Nakanishi-ha but then known as Ono-ha) makes me wonder.

    See my other post to Chris in the sword forum. First though, I would like to add something concerning Tesshu founding the Muto-ryu, while also being headmaster of both the Ono-ha and Nakanishi-ha. You have to remember that Tesshu named his branch the Itto Shoden... Muto-ryu for a reason. He considered his school, not a branch, but a revival of
    Ittosai's original teachings. Therefore, I doubt he gave too much thought to passing on the other two branches.

    I'd also like to say that much of this information could be faulty. Just something to chew on.

  4. #4
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    hhhmmmm... lots of food for thought here.

    <<<What about Mizoguchi-ha Itto-ryu? It's often said that Sokaku's teacher Tanomo Saigo (Hoshina) was a practitioner of Mizoguchi-ha Itto-ryu? Is this true? Can anyone verify this? >>>

    in Draegers book, Modern Budo and Bujutsu, he mentions in the aikido section on page 138 that a style called Mizuno Shinto-ryu was practiced by the Aizu bushi. perhaps this is the style that Saigo had learned? just an idea.

    <<<Does anyone know or can anyone point me in a direction to find out more about Mizoguchi-ha, it's lineage, or it's technical characteristics, as perhaps compared to Onoha Itto-ryu? >>>

    all i can give you is a reprint of something from Koryu Books.

    Mizoguchi-ha Itto-ryu
    Systems: kenjutsu (odachi, kodachi)
    Date founded: early Edo period (ca. 1630)
    Founded by: Mizoguchi Jingozaemon Masanori
    Present representative/headmaster: official representative is Naganuma ??
    Primarily located in: Fukushima Prefecture

    on their website they also have a nice picture of two men from the ryu.

    <<<He considered his school, not a branch, but a revival of
    Ittosai's original teachings. Therefore, I doubt he gave too much thought to passing on the other two branches. >>>

    interesting thought, about not wanting to pass on either school. i had never considered that. i will throw out a speculation to the contrary for your consideration. it seems Yamoaka was very interested in preserving the past, and old ways. so with that in mind, would he not have passed on the schools, if nothing else as a relic? at any rate he must have, because Sasamori sensei is now soke.

    this is a very large and interesting puzzle.

    gambatte!!!







    Christopher Covington

    Daito-ryu aikijujutsu
    Kashima Shinden Jikishinkage-ryu heiho

    All views expressed here are my own and don't necessarily represent the views of the arts I practice, the teachers and people I train with or any dojo I train in.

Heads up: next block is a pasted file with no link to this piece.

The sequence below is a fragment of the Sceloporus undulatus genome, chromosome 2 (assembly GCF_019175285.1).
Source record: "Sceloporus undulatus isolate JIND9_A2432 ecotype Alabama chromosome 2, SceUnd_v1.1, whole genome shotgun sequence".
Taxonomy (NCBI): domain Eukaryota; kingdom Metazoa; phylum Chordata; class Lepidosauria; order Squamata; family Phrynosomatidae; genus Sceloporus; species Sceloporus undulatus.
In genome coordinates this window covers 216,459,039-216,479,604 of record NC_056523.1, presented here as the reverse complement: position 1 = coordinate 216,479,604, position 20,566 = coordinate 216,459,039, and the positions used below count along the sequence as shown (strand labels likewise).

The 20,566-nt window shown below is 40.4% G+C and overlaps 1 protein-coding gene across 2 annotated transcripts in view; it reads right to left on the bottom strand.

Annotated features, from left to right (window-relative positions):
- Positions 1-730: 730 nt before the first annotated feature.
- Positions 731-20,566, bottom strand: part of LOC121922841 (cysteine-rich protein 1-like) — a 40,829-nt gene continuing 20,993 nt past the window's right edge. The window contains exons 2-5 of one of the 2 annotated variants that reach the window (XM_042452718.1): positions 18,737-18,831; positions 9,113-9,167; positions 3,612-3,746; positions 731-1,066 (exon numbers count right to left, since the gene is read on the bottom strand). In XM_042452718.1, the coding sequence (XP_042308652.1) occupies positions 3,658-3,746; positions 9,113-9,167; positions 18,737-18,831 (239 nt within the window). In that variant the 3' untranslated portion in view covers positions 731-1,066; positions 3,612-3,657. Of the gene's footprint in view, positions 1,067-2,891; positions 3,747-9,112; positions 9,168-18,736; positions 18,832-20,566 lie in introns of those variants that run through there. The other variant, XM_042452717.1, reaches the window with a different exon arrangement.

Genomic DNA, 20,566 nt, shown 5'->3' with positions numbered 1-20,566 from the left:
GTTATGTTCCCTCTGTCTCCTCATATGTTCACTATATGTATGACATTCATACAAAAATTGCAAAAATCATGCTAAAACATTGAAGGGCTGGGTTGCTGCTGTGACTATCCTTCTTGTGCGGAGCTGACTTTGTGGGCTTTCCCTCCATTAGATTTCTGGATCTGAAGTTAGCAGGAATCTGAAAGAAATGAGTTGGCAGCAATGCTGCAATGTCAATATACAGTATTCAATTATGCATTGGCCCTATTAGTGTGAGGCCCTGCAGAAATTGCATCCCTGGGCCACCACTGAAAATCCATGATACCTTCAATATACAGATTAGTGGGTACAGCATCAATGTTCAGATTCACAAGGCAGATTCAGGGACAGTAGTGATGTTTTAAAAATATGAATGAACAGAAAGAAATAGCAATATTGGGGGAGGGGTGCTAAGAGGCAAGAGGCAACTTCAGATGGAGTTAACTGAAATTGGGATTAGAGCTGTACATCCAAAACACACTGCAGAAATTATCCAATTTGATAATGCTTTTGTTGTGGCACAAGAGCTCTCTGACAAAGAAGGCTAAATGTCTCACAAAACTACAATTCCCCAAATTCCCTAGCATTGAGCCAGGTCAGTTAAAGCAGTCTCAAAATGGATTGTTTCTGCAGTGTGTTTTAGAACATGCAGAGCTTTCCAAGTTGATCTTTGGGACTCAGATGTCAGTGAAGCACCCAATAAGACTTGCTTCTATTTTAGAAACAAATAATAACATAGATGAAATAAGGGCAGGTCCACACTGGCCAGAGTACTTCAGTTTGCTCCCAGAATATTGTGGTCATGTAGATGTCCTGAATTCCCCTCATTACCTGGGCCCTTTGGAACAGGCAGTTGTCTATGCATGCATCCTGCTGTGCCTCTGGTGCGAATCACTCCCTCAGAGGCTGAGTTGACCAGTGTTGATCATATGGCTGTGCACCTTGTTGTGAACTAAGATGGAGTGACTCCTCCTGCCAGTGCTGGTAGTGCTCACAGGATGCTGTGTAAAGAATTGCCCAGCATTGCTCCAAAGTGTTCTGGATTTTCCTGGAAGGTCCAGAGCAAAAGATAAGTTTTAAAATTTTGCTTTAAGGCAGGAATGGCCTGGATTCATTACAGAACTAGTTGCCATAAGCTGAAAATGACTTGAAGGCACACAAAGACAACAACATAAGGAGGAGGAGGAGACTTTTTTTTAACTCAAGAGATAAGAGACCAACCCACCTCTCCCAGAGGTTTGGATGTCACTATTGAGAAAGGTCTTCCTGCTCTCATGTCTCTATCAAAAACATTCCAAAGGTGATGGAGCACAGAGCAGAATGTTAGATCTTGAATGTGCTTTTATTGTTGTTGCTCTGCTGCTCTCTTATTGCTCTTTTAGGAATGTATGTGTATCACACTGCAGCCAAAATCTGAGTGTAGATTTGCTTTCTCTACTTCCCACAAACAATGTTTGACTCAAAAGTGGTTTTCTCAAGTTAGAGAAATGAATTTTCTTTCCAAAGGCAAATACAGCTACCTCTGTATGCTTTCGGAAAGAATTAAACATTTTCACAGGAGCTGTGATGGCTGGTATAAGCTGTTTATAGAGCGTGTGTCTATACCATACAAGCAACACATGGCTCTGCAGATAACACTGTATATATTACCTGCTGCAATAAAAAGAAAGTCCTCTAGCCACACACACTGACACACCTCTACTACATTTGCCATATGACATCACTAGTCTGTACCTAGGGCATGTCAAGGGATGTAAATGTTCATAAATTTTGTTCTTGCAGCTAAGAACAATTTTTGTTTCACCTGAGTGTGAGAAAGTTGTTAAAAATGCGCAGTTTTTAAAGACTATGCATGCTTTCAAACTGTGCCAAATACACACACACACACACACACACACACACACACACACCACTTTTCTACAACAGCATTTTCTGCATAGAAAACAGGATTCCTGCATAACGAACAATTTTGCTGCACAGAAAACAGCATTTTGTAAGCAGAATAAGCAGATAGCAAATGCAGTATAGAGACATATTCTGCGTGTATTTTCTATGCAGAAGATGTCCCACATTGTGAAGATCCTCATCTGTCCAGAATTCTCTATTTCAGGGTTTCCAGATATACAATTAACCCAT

5. #5
    Mokushin Guest

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    Chris,

    <<<interesting thought, about not wanting to pass on either school. i had never considered that. i will throw out a speculation to the contrary for your consideration. it seems
    Yamoaka was very interested in preserving the past, and old ways. so with that in mind, would he not have passed on the schools, if nothing else as a relic? at any rate he must
    have, because Sasamori sensei is now soke.>>>

    I didn't mean to imply that I felt Tesshu threw away both schools. I just feel passing them on wasn't his main
    concern.

    I also don't believe that Tesshu taught his three ryu separately. I might even argue that Tesshu felt he effectively brought the Ono-ha and Nakanishi-ha together within his Itto Shoden Muto-ryu. A telling factor is that upon assuming the position of Ono-ha judai, Tesshu renamed his Muto-ryu, Itto Shoden Muto-ryu. That is, the "Correct Transmission of Ittosai, No Sword School." Why would he do that if he felt his ryu was just a branch of the original? If Tesshu was so concerned about preserving these ryu, why would he, immediately after assuming headmastership of Nakanishi-ha, found the Muto-ryu. Why not simply continue on as 13th headmaster?

    These are some interesting questions but at any rate, there is strong evidence that he extracted both ryu and passed them on separately. It would be like the headmaster of Eishin-ryu (choose which one is politically correct for you) extracting Omori-ryu and passing it on.

    Interesting stuff,

    Ian

  6. #6
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    Hi all,

    A friend of mine just came across a group practicing "Enshin itto-ryu" in Northern California. I've never heard of this branch, and was wondering if anyone else had information on their background?

    Regards,
    Nathan Scott
    Nichigetsukai

    "Put strength into your practice, and avoid conceit. It is easy enough to understand a strategy and guard against it after the matter has already been settled, but the reason an opponent becomes defeated is because they didn't learn of it ahead of time. This is the nature of secret matters. That which is kept hidden is what we call the Flower."

    - Zeami Motokiyo, 1418 (Fūshikaden)